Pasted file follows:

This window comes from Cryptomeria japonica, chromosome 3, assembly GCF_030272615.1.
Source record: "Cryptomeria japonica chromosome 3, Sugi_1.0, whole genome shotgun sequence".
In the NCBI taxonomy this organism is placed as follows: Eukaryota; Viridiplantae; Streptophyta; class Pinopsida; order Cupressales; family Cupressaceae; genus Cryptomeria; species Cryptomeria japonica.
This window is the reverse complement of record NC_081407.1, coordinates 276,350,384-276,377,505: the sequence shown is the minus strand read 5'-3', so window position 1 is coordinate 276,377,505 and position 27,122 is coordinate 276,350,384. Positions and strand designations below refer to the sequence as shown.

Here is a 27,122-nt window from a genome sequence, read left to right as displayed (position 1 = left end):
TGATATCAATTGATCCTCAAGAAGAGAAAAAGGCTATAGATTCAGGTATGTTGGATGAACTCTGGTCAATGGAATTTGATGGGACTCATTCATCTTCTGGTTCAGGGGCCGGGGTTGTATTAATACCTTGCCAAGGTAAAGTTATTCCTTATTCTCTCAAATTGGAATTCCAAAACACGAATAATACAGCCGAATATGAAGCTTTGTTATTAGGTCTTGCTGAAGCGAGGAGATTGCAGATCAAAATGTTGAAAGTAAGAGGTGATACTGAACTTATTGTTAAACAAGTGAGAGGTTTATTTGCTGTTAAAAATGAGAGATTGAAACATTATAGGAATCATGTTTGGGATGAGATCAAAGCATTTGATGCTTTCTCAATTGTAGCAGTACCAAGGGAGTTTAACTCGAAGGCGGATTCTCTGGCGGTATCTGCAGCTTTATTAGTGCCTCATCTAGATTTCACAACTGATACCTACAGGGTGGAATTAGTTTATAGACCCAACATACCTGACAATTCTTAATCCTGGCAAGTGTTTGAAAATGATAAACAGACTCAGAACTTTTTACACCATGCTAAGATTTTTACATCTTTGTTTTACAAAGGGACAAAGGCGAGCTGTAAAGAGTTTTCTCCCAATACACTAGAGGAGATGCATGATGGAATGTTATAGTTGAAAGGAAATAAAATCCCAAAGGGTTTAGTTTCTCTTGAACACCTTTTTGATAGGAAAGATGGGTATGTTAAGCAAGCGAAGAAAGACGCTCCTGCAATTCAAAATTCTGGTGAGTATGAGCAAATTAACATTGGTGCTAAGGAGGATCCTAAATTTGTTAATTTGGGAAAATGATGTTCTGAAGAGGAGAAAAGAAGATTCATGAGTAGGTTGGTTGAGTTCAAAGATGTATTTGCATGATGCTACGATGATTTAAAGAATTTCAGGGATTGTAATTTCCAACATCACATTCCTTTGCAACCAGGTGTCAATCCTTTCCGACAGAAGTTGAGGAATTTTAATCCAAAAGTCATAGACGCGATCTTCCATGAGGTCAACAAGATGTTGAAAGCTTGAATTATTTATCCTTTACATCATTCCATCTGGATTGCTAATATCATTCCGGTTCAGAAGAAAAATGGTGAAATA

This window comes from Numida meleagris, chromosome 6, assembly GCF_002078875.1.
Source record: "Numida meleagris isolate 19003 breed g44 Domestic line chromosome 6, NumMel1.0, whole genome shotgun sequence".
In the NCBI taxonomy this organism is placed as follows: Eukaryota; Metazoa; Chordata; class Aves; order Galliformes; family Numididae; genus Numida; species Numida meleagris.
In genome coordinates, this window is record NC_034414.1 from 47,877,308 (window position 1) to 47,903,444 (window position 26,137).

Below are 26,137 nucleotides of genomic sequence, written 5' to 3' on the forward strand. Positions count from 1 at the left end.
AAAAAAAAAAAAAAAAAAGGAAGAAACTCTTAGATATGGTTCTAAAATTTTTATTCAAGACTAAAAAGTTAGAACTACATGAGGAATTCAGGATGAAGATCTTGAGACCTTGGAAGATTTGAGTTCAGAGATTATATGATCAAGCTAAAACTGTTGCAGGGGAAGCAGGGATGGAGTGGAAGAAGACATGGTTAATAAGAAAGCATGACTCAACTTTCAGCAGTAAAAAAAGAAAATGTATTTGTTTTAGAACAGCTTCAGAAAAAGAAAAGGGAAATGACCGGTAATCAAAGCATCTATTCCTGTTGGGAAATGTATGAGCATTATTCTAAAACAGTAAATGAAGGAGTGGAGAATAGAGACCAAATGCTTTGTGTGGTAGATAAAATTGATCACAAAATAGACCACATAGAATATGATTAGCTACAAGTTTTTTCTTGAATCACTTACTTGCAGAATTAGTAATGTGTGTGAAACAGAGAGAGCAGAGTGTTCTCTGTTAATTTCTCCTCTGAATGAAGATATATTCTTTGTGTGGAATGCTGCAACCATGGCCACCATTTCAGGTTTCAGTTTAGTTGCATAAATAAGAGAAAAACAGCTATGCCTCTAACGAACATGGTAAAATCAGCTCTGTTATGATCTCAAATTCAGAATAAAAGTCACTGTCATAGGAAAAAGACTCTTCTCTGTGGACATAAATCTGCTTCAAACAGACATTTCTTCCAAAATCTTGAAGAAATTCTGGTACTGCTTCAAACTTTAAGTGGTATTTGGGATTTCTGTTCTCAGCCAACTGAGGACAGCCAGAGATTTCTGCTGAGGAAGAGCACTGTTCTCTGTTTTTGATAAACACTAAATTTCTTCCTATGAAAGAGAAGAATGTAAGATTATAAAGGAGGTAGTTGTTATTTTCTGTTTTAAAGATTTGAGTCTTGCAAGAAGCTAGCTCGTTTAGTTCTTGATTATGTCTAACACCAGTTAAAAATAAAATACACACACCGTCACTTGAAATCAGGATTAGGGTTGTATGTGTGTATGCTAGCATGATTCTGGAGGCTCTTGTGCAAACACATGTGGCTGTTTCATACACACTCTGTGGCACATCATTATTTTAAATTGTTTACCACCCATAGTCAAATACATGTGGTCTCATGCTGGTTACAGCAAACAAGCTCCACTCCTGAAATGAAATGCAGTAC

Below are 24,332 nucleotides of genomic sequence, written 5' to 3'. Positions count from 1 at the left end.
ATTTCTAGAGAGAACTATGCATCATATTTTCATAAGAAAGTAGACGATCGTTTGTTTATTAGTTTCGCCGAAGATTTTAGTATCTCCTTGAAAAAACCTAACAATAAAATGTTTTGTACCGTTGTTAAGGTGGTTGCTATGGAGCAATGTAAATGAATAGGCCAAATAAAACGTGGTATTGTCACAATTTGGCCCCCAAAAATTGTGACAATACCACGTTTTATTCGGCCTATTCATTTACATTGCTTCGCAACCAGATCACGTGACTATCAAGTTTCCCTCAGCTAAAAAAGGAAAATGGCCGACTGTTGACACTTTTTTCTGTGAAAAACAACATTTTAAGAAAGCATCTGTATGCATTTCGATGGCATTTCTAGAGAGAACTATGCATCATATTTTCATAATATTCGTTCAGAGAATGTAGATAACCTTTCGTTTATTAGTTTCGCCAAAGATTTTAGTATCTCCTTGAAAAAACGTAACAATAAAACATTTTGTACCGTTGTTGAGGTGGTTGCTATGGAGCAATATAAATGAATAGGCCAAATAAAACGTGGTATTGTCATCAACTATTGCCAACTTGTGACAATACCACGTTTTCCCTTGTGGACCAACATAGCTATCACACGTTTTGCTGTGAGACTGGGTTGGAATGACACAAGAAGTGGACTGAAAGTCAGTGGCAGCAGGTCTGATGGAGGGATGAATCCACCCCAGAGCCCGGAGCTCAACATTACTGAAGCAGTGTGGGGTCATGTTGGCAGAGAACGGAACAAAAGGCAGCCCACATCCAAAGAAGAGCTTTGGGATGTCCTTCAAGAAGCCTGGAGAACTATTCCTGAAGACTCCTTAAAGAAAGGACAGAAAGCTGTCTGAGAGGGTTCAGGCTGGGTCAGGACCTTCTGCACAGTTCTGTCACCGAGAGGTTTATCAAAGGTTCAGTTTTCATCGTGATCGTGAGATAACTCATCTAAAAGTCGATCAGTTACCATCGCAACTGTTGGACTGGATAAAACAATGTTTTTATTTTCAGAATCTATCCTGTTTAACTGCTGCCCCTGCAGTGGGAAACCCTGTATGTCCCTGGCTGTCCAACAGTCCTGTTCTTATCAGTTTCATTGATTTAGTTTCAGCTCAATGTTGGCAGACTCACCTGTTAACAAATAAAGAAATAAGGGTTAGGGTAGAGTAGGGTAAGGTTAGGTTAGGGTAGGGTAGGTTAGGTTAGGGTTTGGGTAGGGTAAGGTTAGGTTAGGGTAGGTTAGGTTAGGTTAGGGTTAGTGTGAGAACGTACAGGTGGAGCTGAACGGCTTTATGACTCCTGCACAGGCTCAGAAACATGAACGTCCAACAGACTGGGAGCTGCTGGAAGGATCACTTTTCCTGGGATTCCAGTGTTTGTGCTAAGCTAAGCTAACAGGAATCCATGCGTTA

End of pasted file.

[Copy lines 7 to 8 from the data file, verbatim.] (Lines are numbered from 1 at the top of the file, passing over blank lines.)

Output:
This window comes from Numida meleagris, chromosome 6, assembly GCF_002078875.1.
Source record: "Numida meleagris isolate 19003 breed g44 Domestic line chromosome 6, NumMel1.0, whole genome shotgun sequence".